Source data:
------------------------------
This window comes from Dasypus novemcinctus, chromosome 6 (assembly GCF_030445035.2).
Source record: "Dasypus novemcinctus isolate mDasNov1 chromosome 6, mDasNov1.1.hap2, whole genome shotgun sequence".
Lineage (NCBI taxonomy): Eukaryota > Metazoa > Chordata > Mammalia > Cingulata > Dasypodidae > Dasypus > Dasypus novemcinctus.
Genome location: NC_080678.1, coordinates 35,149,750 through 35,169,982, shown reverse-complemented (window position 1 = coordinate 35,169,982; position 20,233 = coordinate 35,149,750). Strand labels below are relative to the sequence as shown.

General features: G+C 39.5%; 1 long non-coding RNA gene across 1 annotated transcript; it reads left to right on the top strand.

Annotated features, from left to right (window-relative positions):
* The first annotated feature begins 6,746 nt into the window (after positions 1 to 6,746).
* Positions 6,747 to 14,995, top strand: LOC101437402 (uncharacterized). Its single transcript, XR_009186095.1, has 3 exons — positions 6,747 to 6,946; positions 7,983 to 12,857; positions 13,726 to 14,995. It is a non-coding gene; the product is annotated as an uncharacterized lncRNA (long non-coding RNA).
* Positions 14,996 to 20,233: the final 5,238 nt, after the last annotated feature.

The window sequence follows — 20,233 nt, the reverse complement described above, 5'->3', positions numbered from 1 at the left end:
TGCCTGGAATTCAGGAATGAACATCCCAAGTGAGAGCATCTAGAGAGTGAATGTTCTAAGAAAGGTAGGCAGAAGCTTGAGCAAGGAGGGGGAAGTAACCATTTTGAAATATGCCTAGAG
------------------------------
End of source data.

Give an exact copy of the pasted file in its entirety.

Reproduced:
This window comes from Dasypus novemcinctus, chromosome 6 (assembly GCF_030445035.2).
Source record: "Dasypus novemcinctus isolate mDasNov1 chromosome 6, mDasNov1.1.hap2, whole genome shotgun sequence".
Lineage (NCBI taxonomy): Eukaryota > Metazoa > Chordata > Mammalia > Cingulata > Dasypodidae > Dasypus > Dasypus novemcinctus.
Genome location: NC_080678.1, coordinates 35,149,750 through 35,169,982, shown reverse-complemented (window position 1 = coordinate 35,169,982; position 20,233 = coordinate 35,149,750). Strand labels below are relative to the sequence as shown.

General features: G+C 39.5%; 1 long non-coding RNA gene across 1 annotated transcript; it reads left to right on the top strand.

Annotated features, from left to right (window-relative positions):
* The first annotated feature begins 6,746 nt into the window (after positions 1 to 6,746).
* Positions 6,747 to 14,995, top strand: LOC101437402 (uncharacterized). Its single transcript, XR_009186095.1, has 3 exons — positions 6,747 to 6,946; positions 7,983 to 12,857; positions 13,726 to 14,995. It is a non-coding gene; the product is annotated as an uncharacterized lncRNA (long non-coding RNA).
* Positions 14,996 to 20,233: the final 5,238 nt, after the last annotated feature.

The window sequence follows — 20,233 nt, the reverse complement described above, 5'->3', positions numbered from 1 at the left end:
TGCCTGGAATTCAGGAATGAACATCCCAAGTGAGAGCATCTAGAGAGTGAATGTTCTAAGAAAGGTAGGCAGAAGCTTGAGCAAGGAGGGGGAAGTAACCATTTTGAAATATGCCTAGAG